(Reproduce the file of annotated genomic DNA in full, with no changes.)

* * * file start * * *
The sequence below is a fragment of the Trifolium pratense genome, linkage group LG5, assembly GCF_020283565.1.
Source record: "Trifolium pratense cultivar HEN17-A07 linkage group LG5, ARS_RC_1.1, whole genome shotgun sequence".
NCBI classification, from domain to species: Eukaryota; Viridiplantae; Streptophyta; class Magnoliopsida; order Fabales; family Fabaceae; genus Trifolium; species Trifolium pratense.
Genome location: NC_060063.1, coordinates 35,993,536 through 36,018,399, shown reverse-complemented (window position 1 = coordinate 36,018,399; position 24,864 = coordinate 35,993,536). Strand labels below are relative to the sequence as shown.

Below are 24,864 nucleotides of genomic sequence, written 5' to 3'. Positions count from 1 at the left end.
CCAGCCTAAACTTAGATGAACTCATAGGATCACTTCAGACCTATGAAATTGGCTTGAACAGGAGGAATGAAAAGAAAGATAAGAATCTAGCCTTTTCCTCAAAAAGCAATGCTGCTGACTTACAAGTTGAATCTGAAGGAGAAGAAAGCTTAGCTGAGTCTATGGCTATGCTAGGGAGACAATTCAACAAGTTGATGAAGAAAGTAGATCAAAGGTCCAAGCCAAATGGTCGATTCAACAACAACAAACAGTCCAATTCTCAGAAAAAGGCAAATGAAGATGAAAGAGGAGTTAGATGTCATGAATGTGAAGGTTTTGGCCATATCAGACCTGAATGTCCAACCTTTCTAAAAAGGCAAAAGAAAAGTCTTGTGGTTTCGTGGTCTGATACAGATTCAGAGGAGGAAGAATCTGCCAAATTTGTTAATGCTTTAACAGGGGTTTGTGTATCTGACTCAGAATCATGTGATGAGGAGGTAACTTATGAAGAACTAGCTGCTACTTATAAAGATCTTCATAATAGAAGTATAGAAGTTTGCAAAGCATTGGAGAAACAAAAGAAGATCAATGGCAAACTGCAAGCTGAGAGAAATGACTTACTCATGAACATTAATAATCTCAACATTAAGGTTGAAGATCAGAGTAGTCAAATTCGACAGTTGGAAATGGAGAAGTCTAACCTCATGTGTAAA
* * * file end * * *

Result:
The sequence below is a fragment of the Trifolium pratense genome, linkage group LG5, assembly GCF_020283565.1.
Source record: "Trifolium pratense cultivar HEN17-A07 linkage group LG5, ARS_RC_1.1, whole genome shotgun sequence".
NCBI classification, from domain to species: Eukaryota; Viridiplantae; Streptophyta; class Magnoliopsida; order Fabales; family Fabaceae; genus Trifolium; species Trifolium pratense.
Genome location: NC_060063.1, coordinates 35,993,536 through 36,018,399, shown reverse-complemented (window position 1 = coordinate 36,018,399; position 24,864 = coordinate 35,993,536). Strand labels below are relative to the sequence as shown.

Below are 24,864 nucleotides of genomic sequence, written 5' to 3'. Positions count from 1 at the left end.
CCAGCCTAAACTTAGATGAACTCATAGGATCACTTCAGACCTATGAAATTGGCTTGAACAGGAGGAATGAAAAGAAAGATAAGAATCTAGCCTTTTCCTCAAAAAGCAATGCTGCTGACTTACAAGTTGAATCTGAAGGAGAAGAAAGCTTAGCTGAGTCTATGGCTATGCTAGGGAGACAATTCAACAAGTTGATGAAGAAAGTAGATCAAAGGTCCAAGCCAAATGGTCGATTCAACAACAACAAACAGTCCAATTCTCAGAAAAAGGCAAATGAAGATGAAAGAGGAGTTAGATGTCATGAATGTGAAGGTTTTGGCCATATCAGACCTGAATGTCCAACCTTTCTAAAAAGGCAAAAGAAAAGTCTTGTGGTTTCGTGGTCTGATACAGATTCAGAGGAGGAAGAATCTGCCAAATTTGTTAATGCTTTAACAGGGGTTTGTGTATCTGACTCAGAATCATGTGATGAGGAGGTAACTTATGAAGAACTAGCTGCTACTTATAAAGATCTTCATAATAGAAGTATAGAAGTTTGCAAAGCATTGGAGAAACAAAAGAAGATCAATGGCAAACTGCAAGCTGAGAGAAATGACTTACTCATGAACATTAATAATCTCAACATTAAGGTTGAAGATCAGAGTAGTCAAATTCGACAGTTGGAAATGGAGAAGTCTAACCTCATGTGTAAA